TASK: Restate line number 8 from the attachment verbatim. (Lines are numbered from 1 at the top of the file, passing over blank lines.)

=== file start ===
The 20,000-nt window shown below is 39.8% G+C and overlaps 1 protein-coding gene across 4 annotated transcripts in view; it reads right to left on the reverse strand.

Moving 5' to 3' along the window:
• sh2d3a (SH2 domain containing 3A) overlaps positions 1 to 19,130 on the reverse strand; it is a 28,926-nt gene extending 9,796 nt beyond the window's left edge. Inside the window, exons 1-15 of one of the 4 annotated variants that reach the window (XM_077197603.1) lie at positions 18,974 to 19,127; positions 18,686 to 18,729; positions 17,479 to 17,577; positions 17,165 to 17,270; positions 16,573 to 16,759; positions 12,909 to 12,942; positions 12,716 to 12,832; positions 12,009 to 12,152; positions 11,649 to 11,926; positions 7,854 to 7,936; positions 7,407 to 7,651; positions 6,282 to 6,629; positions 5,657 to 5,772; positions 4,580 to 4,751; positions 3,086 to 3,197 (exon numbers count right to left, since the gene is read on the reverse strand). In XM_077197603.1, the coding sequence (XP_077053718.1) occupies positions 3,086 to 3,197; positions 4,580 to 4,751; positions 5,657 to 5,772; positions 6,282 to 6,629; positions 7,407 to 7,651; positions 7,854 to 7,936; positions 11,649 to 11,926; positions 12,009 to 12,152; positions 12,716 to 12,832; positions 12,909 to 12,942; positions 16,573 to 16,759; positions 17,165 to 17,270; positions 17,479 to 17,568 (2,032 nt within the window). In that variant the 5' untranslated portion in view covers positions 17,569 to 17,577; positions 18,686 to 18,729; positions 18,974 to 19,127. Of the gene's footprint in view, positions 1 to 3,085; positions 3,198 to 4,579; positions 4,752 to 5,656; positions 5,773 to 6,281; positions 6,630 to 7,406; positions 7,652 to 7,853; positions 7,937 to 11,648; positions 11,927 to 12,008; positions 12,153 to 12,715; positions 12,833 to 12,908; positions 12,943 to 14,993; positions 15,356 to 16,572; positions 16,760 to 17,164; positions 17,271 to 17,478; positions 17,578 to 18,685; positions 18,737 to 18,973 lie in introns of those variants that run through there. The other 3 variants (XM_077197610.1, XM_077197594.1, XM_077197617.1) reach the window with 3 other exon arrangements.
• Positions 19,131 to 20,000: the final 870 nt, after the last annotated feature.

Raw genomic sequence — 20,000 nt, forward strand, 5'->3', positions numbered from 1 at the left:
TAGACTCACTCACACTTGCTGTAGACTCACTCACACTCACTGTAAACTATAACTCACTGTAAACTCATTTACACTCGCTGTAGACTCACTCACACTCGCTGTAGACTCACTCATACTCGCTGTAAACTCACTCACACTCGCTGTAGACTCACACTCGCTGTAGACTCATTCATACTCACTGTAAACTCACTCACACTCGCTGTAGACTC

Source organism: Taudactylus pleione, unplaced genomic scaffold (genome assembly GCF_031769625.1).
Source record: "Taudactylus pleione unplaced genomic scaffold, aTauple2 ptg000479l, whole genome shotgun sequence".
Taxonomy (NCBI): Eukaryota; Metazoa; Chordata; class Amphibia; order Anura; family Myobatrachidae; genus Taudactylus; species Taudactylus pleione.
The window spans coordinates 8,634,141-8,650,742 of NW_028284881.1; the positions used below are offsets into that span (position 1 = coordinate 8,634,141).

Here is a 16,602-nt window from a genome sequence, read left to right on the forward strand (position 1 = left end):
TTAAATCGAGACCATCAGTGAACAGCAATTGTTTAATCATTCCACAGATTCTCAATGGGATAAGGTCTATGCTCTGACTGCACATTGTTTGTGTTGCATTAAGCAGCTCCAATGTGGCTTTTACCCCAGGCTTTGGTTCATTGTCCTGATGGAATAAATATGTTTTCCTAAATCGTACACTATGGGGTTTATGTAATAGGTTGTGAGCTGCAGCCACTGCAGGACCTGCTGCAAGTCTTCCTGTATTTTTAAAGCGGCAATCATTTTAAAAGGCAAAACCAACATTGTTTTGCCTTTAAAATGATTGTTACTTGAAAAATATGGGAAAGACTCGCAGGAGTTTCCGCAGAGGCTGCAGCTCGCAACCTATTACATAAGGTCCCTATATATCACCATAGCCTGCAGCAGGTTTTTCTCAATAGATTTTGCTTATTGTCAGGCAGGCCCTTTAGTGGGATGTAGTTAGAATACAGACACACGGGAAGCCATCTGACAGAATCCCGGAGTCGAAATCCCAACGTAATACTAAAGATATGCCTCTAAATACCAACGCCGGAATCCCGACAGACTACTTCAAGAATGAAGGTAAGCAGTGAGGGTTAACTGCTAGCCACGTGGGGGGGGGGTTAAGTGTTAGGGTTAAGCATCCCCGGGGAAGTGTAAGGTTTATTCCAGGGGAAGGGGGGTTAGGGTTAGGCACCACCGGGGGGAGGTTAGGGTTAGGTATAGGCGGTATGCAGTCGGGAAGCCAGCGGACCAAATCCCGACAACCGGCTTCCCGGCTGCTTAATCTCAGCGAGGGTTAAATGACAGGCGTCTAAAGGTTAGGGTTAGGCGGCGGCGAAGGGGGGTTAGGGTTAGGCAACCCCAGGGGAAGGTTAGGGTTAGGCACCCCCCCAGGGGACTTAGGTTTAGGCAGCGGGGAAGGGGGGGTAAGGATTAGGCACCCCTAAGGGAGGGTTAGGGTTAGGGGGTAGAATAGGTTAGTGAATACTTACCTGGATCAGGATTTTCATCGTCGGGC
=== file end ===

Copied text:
Source record: "Taudactylus pleione unplaced genomic scaffold, aTauple2 ptg000479l, whole genome shotgun sequence".